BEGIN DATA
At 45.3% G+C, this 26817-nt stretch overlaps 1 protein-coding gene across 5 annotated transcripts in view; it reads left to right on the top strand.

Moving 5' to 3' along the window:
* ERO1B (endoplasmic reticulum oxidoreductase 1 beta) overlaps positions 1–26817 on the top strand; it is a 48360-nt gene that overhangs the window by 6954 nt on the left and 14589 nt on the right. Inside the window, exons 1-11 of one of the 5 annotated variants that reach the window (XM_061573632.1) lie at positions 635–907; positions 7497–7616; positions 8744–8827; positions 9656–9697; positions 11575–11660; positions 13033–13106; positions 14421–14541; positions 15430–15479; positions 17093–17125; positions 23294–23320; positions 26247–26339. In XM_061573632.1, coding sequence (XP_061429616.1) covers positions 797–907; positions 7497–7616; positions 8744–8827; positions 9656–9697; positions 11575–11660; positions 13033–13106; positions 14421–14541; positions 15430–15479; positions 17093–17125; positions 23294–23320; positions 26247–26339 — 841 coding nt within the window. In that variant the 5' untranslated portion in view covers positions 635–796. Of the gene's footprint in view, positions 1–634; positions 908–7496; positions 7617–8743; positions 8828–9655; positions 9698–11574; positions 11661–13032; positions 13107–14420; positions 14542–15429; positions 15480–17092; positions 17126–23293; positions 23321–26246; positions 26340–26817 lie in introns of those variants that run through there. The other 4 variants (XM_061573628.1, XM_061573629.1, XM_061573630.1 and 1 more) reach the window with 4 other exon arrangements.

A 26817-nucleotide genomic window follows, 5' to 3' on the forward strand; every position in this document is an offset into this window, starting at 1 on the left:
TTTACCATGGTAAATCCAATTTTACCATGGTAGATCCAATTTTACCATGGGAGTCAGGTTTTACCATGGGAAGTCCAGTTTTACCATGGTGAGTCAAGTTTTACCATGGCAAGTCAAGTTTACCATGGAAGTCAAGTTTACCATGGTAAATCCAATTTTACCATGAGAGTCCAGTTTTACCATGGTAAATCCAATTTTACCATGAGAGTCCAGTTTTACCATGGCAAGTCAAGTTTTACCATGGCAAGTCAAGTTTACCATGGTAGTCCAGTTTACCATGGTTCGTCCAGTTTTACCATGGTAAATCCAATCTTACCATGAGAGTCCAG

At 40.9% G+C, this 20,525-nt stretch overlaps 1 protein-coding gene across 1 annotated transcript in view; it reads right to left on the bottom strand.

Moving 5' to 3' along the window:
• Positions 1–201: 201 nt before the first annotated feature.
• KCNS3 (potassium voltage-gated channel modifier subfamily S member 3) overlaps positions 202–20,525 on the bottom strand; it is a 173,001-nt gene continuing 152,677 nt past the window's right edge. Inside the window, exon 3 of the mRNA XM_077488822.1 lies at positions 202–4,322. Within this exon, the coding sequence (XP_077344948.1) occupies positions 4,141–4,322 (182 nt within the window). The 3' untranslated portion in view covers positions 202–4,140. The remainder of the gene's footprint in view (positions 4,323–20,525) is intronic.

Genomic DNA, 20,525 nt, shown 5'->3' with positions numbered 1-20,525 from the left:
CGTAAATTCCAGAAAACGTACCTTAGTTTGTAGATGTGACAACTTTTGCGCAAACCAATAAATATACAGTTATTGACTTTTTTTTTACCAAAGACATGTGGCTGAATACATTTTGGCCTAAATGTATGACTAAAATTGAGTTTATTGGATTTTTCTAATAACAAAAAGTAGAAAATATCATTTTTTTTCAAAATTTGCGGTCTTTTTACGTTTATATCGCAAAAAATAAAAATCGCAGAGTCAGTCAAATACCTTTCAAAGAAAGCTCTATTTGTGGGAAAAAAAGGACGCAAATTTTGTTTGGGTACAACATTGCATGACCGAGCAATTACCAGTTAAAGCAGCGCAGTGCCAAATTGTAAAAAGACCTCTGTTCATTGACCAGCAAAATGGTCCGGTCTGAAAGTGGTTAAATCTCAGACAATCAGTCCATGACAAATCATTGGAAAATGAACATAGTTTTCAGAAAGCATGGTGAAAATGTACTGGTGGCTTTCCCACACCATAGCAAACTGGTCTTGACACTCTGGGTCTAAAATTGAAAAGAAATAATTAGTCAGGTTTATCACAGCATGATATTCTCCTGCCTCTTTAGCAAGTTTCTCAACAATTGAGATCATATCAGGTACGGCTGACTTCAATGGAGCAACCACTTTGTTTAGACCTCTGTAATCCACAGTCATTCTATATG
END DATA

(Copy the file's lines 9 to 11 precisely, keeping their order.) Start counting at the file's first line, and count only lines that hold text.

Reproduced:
• KCNS3 (potassium voltage-gated channel modifier subfamily S member 3) overlaps positions 202–20,525 on the bottom strand; it is a 173,001-nt gene continuing 152,677 nt past the window's right edge. Inside the window, exon 3 of the mRNA XM_077488822.1 lies at positions 202–4,322. Within this exon, the coding sequence (XP_077344948.1) occupies positions 4,141–4,322 (182 nt within the window). The 3' untranslated portion in view covers positions 202–4,140. The remainder of the gene's footprint in view (positions 4,323–20,525) is intronic.

Genomic DNA, 20,525 nt, shown 5'->3' with positions numbered 1-20,525 from the left:
CGTAAATTCCAGAAAACGTACCTTAGTTTGTAGATGTGACAACTTTTGCGCAAACCAATAAATATACAGTTATTGACTTTTTTTTTACCAAAGACATGTGGCTGAATACATTTTGGCCTAAATGTATGACTAAAATTGAGTTTATTGGATTTTTCTAATAACAAAAAGTAGAAAATATCATTTTTTTTCAAAATTTGCGGTCTTTTTACGTTTATATCGCAAAAAATAAAAATCGCAGAGTCAGTCAAATACCTTTCAAAGAAAGCTCTATTTGTGGGAAAAAAAGGACGCAAATTTTGTTTGGGTACAACATTGCATGACCGAGCAATTACCAGTTAAAGCAGCGCAGTGCCAAATTGTAAAAAGACCTCTGTTCATTGACCAGCAAAATGGTCCGGTCTGAAAGTGGTTAAATCTCAGACAATCAGTCCATGACAAATCATTGGAAAATGAACATAGTTTTCAGAAAGCATGGTGAAAATGTACTGGTGGCTTTCCCACACCATAGCAAACTGGTCTTGACACTCTGGGTCTAAAATTGAAAAGAAATAATTAGTCAGGTTTATCACAGCATGATATTCTCCTGCCTCTTTAGCAAGTTTCTCAACAATTGAGATCATATCAGGTACGGCTGACTTCAATGGAGCAACCACTTTGTTTAGACCTCTGTAATCCACAGTCATTCTATATG